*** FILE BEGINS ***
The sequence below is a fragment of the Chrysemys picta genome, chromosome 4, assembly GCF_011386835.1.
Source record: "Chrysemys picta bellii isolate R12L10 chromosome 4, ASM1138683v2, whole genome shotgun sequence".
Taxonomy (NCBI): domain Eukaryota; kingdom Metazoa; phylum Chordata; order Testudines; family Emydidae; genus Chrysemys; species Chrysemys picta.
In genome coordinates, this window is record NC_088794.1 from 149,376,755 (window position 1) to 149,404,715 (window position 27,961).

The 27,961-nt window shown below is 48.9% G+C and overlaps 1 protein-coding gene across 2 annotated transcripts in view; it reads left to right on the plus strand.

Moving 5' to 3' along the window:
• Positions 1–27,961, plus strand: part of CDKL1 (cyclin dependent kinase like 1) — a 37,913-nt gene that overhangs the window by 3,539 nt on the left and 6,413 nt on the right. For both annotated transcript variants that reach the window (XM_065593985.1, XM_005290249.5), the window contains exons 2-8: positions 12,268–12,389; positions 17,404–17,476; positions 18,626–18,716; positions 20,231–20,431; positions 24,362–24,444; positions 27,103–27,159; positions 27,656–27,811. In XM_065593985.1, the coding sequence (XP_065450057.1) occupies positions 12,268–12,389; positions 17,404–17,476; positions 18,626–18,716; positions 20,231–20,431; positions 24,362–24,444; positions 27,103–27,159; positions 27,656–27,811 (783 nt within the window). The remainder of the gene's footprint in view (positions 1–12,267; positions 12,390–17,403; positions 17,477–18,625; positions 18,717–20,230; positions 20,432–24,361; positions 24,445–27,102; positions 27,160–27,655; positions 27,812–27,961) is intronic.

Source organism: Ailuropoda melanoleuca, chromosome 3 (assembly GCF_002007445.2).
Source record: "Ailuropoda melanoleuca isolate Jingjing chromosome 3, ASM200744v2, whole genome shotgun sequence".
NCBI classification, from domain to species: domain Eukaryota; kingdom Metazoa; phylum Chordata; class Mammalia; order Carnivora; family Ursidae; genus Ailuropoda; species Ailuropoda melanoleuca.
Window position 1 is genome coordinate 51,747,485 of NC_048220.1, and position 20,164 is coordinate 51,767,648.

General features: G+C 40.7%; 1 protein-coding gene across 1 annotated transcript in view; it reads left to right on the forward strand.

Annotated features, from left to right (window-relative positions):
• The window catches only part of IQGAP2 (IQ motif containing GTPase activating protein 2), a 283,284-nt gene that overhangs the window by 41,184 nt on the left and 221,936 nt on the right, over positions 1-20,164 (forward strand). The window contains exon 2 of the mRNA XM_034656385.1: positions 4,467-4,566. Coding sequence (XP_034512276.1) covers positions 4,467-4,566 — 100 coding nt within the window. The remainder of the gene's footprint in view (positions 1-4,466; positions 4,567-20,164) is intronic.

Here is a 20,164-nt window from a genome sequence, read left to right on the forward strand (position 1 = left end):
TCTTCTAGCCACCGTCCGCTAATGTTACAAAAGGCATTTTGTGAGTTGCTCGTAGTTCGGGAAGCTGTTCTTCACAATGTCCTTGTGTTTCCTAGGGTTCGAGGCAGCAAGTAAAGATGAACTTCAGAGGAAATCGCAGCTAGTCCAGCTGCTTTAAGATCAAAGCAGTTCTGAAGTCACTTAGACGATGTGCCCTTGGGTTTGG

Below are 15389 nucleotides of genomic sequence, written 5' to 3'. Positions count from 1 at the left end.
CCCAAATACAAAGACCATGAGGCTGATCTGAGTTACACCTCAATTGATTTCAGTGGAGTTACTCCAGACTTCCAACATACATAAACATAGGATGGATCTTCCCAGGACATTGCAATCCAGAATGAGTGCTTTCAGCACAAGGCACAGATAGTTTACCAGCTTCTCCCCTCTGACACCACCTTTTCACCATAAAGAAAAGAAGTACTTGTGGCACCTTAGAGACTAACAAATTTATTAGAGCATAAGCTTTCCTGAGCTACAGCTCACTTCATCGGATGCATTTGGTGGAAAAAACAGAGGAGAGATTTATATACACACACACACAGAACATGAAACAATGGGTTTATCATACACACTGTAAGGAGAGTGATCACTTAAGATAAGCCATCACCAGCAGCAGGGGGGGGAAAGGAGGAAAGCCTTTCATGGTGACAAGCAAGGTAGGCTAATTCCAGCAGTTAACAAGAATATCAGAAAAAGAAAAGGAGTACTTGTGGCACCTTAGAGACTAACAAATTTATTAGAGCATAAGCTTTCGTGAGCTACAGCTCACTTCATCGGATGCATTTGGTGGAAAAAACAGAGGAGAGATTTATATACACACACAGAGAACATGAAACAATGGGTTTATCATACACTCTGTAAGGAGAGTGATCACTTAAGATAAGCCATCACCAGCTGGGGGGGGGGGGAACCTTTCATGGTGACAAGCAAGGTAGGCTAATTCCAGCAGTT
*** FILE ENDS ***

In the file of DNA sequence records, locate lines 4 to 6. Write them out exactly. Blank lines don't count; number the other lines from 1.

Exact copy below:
In genome coordinates, this window is record NC_088794.1 from 149,376,755 (window position 1) to 149,404,715 (window position 27,961).

The 27,961-nt window shown below is 48.9% G+C and overlaps 1 protein-coding gene across 2 annotated transcripts in view; it reads left to right on the plus strand.

Moving 5' to 3' along the window: